A lookalike audience is a group of social network members who are determined as sharing characteristics with another group of members.[1] In digital advertising, it refers to a targeting tool for digital marketing, first initiated by Facebook, which helps to reach potential customers online who are likely to share similar interests and behaviors with existing customers.[2] Since Facebook debuted this feature in 2013, additional advertising platforms have followed suit, including Google Ads,[3] Outbrain,[4] Taboola,[5] LinkedIn Ads[6] and others.


Lookalike audiences anatomize existing customers and their user profiles to find the commonalities between the existing audience. This helps to find highly-qualified customers who previously would have been difficult to identify and reach.[7] This expands the potential audience in different countries and applies to new differentiated audience segments;[8] This approach saves time and lowers advertising costs for the acquisition of a new audience.

In order to be effective,[9] a lookalike audience seed needs to be homogeneous. This is commonly achieved using a consistent behavioral pattern. The homogeneity of the lookalike seed has a greater influence on the audience's effectiveness than the size of this sample group. In Facebook, the minimal lookalike seed size is 100 users from the same country.[10] Facebook generally recommends creating a seed from an audience of 1,000 to 5,000 users.[10]

Lookalike audiences might have limited effects on small companies or startups because of the small sample size of their existing audience, which would inevitably lead to insufficient data drawn from the current audience and interference from outliers. Namely, there would be no high bounce rate with these companies' websites.[11]

Examples of seeds

Marketers use many data sources to create lookalike seeds. Some examples of eCommerce lookalike seeds include:[12]


Facebook, as an example, takes three steps to build a lookalike audience:[14]


One study has shown that the tool of lookalike audiences, to some degrees, does well in generally advertising results.[15] It is also listed as an important trend of pay-per-click (PPC) by Delhi School of Internet Marketing.[16] However, debates over such a third party behavioral targeting being used for digital marketing hasn't stopped either, because using the data of customers is against online privacy settings.[17]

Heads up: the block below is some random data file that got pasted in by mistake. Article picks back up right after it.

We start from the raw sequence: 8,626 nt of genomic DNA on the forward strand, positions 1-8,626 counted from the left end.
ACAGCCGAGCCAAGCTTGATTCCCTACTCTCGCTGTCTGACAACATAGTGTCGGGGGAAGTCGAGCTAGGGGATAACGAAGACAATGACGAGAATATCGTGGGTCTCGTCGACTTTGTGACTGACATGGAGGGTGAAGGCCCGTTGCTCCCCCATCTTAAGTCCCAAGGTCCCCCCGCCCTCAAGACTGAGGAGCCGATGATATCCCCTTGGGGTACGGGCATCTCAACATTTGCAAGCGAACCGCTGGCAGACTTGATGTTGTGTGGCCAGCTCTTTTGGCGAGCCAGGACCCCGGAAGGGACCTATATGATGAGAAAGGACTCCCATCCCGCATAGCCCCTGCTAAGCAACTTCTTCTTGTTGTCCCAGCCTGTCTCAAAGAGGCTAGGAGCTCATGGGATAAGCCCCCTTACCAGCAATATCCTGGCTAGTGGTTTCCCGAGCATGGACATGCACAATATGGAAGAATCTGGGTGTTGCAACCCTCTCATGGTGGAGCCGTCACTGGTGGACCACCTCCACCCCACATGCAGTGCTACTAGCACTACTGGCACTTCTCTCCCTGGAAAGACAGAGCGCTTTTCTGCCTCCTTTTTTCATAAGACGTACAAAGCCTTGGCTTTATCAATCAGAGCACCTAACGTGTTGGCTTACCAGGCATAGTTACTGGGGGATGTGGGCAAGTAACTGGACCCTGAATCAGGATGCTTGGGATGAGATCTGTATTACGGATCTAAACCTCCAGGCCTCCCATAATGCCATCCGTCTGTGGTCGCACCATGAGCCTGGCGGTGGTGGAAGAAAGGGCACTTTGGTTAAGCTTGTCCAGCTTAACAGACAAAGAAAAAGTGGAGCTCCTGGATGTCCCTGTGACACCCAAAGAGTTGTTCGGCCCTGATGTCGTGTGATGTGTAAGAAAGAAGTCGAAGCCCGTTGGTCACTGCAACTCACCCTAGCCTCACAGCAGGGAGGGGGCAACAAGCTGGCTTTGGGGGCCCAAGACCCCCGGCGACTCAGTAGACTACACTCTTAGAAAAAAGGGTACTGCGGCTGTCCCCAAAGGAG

In 2019, limitations were put in place by Facebook to stop discriminatory targeting of audiences according to zip code, income levels and demographics (age and gender).[18] In June 2022, the U.S. Justice Department Civil Rights Division filed a lawsuit in the Southern New York U.S. District Court against Meta Platforms alleging that the Lookalike audience tool for targeted advertising on Facebook discriminates against users based on their race, color, religion, sex, disability, familial status, and national origin in its distribution of housing advertisements in violation of Title VIII of the Civil Rights Act of 1968. Meta Platforms settled with the Justice Department on the same day the lawsuit was filed.[19][20][21]


  1. ^ "CUSTOMER ON FACEBOOK - NCMA" (PDF). google.com.hk. Retrieved 18 March 2018.
  2. ^ "How to Use Facebook Lookalike Audiences | WordStream". www.wordstream.com. Retrieved 18 March 2018.
  3. ^ "About similar audiences for Search". Retrieved August 8, 2019.
  4. ^ "Look-a-like Audiences Solution For Advertisers". Retrieved August 8, 2019.
  5. ^ "Lookalike Targeting". Retrieved August 8, 2019.
  6. ^ "Targeting with LinkedIn Lookalike Audiences – Overview". Retrieved August 8, 2019.
  7. ^ "What's a Facebook lookalike audience and why is it important?". Bigcommerce. Retrieved 18 March 2018.
  8. ^ "The Power of Lookalike Audiences". Online Advertising School. 5 December 2016. Retrieved 18 March 2018.
  9. ^ Shpivak, Etgar (June 6, 2019). "How to Best Scale Lookalike Audiences". Kenshoo. Retrieved August 8, 2019.
  10. ^ a b "About Lookalike Audiences". Retrieved September 28, 2021.
  11. ^ "Lookalike Audiences: Why You Can't Ignore Them - South Agency". South Agency. 24 April 2017. Retrieved 18 March 2018.
  12. ^ Levy, Elad (April 25, 2019). "7 eCommerce Lookalike Audiences That Are Worth Testing". Ladder. Retrieved August 8, 2019.
  13. ^ Basis, Ehud (October 29, 2018). "Scaling Paid Campaigns via User Engagement Signals". Outbrain. Retrieved August 8, 2019.
  14. ^ "Ticketfly Community". community.ticketfly.com. Retrieved 18 March 2018.
  15. ^ "Advantages of WCA Facebook advertising with analysis and comparison of efficiency to classic Facebook advertising" (PDF). google scholar. Retrieved 18 March 2018.
  16. ^ "DSIM- Digital Marketing Blog". Digital Marketing Blog - DSIM. Retrieved 18 March 2018.
  17. ^ "Facebook Custom Audience Terms of Service: Are You Breaking the Rules? - Jon Loomer Digital". Jon Loomer Digital. 31 October 2013. Retrieved 18 March 2018.
  18. ^ "Facebook removes age, gender and ZIP code targeting for housing, employment, credit ads". Retrieved August 8, 2019.
  19. ^ Feiner, Lauren (June 21, 2022). "DOJ settles lawsuit with Facebook over allegedly discriminatory housing advertising". CNBC. Retrieved July 26, 2022.
  20. ^ Nix, Naomi; Dwoskin, Elizabeth (June 21, 2022). "Justice Department and Meta settle landmark housing discrimination case". The Washington Post. Retrieved July 26, 2022.
  21. ^ United States Attorney Resolves Groundbreaking Suit Against Meta Platforms, Inc., Formerly Known As Facebook, To Address Discriminatory Advertising For Housing (Report). U.S. Justice Department. June 21, 2022. Retrieved July 26, 2022.